You have reflected on why you want to achieve your goals, now you need to look at your goals, and start to think about how you would achieve them. This is not a perfect or complete step by step of how you will achieve them, but more of a litmus test of being honest about if you have what it will take to achieve them. Not only do you need the drive and determination, the motivation and the willingness, but you also need to assess if you have what you need to achieve these goals. This means, if your goal is to start a family, but you are not in a relationship or have access to adoption or other means of reproducing, maybe this goal should be deferred. Having a general idea of what it will take to achieve the goal, and knowing if you have what is necessary or have the ability to acquire what is necessary, are vial to knowing if your goal is right for you at this time. This does not mean that you should give up on the goals that you are not prepared for, this means that you should take first look at how you will achieve these goals and see if you have (or have the ability to get) the resources you need to achieve your goals.


As you navigate these steps, you come to a point where you have spent a lot of time and energy looking at your goals already and you may think you are already working on your goals, however this would be a false start. Having this false start is where many people end up thinking they are working on their goals, but in fact they are not. Step five is where you get serious about your goals. You have to make a decision about which goals to work on, which goals are first, and which goals you will put off. Which of the goals on your list do you really want to work on? As you have navigated over half the steps at this point, you have gained some clarity on your goals. Which of these goals are truly your own goals, and which did you write down because it seemed like something you should do? Which of your goals are you really willing to put in the work to achieve? In the effort of working towards a goal, you will have to give up two very valuable things in your life, your time and your energy. These are things you cannot get back.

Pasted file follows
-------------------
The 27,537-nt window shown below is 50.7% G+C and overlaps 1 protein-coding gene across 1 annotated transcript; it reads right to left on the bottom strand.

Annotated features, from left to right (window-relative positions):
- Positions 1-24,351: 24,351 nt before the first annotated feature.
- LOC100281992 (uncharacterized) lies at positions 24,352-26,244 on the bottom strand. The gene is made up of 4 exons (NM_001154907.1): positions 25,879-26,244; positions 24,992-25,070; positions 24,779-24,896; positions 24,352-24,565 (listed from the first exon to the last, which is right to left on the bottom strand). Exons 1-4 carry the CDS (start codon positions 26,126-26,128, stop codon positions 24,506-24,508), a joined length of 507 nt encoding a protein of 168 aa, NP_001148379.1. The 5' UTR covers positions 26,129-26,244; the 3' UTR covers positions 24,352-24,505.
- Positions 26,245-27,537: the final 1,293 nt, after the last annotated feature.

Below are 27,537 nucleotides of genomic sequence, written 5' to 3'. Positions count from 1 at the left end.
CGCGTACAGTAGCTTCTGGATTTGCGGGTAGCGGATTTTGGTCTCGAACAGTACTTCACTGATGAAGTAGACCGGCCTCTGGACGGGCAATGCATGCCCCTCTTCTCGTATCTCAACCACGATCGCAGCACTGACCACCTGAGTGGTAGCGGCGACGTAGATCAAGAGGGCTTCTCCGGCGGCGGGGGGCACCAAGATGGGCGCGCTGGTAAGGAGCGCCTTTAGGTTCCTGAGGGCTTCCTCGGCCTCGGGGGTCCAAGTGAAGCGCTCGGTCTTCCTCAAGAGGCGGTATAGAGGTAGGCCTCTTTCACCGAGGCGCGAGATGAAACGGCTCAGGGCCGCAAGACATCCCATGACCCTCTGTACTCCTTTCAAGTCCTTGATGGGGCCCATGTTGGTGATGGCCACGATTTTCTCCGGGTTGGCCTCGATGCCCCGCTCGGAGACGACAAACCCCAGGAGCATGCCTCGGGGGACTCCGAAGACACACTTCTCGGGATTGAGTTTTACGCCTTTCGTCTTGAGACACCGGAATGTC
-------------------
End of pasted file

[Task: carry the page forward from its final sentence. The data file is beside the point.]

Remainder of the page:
So look over your goals, look at your reasons why you want to achieve them, then take the powerful step of making the decision to work and achieve your goals. When you make the decision to work towards a goal, you set in motion the energy and the attraction necessary to achieve your goals.